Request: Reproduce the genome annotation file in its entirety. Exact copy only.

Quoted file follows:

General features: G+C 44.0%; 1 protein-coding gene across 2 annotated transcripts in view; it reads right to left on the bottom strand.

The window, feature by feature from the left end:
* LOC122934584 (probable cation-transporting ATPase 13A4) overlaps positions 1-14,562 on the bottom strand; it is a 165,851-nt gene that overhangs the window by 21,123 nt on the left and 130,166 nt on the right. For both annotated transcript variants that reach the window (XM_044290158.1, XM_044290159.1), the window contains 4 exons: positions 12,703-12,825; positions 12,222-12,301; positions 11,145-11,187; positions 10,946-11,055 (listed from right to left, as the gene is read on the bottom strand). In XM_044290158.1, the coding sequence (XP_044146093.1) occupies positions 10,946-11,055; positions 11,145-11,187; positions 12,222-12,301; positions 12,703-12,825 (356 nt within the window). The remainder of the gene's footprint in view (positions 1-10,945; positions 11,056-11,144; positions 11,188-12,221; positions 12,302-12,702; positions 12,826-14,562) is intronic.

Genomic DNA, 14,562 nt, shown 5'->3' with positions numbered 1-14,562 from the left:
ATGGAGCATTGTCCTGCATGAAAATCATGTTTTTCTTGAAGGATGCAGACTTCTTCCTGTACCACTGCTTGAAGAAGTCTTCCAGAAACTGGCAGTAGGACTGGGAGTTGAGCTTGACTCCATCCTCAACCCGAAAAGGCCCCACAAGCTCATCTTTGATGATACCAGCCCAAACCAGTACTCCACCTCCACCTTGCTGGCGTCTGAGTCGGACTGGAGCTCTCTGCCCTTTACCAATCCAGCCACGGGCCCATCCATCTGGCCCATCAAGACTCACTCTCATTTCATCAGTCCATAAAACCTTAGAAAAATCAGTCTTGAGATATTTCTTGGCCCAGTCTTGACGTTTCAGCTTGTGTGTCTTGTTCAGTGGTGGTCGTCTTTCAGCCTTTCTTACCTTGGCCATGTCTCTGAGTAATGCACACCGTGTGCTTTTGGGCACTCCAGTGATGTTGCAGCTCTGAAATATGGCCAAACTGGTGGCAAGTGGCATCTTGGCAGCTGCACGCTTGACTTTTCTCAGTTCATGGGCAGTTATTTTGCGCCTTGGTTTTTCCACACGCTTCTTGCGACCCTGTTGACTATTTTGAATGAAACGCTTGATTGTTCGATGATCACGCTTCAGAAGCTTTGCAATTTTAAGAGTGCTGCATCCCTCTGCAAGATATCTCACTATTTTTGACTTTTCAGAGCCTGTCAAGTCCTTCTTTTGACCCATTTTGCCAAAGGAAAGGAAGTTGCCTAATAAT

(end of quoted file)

General features: G+C 44.0%; 1 protein-coding gene across 2 annotated transcripts in view; it reads right to left on the bottom strand.

The window, feature by feature from the left end:
* LOC122934584 (probable cation-transporting ATPase 13A4) overlaps positions 1-14,562 on the bottom strand; it is a 165,851-nt gene that overhangs the window by 21,123 nt on the left and 130,166 nt on the right. For both annotated transcript variants that reach the window (XM_044290158.1, XM_044290159.1), the window contains 4 exons: positions 12,703-12,825; positions 12,222-12,301; positions 11,145-11,187; positions 10,946-11,055 (listed from right to left, as the gene is read on the bottom strand). In XM_044290158.1, the coding sequence (XP_044146093.1) occupies positions 10,946-11,055; positions 11,145-11,187; positions 12,222-12,301; positions 12,703-12,825 (356 nt within the window). The remainder of the gene's footprint in view (positions 1-10,945; positions 11,056-11,144; positions 11,188-12,221; positions 12,302-12,702; positions 12,826-14,562) is intronic.

Genomic DNA, 14,562 nt, shown 5'->3' with positions numbered 1-14,562 from the left:
ATGGAGCATTGTCCTGCATGAAAATCATGTTTTTCTTGAAGGATGCAGACTTCTTCCTGTACCACTGCTTGAAGAAGTCTTCCAGAAACTGGCAGTAGGACTGGGAGTTGAGCTTGACTCCATCCTCAACCCGAAAAGGCCCCACAAGCTCATCTTTGATGATACCAGCCCAAACCAGTACTCCACCTCCACCTTGCTGGCGTCTGAGTCGGACTGGAGCTCTCTGCCCTTTACCAATCCAGCCACGGGCCCATCCATCTGGCCCATCAAGACTCACTCTCATTTCATCAGTCCATAAAACCTTAGAAAAATCAGTCTTGAGATATTTCTTGGCCCAGTCTTGACGTTTCAGCTTGTGTGTCTTGTTCAGTGGTGGTCGTCTTTCAGCCTTTCTTACCTTGGCCATGTCTCTGAGTAATGCACACCGTGTGCTTTTGGGCACTCCAGTGATGTTGCAGCTCTGAAATATGGCCAAACTGGTGGCAAGTGGCATCTTGGCAGCTGCACGCTTGACTTTTCTCAGTTCATGGGCAGTTATTTTGCGCCTTGGTTTTTCCACACGCTTCTTGCGACCCTGTTGACTATTTTGAATGAAACGCTTGATTGTTCGATGATCACGCTTCAGAAGCTTTGCAATTTTAAGAGTGCTGCATCCCTCTGCAAGATATCTCACTATTTTTGACTTTTCAGAGCCTGTCAAGTCCTTCTTTTGACCCATTTTGCCAAAGGAAAGGAAGTTGCCTAATAAT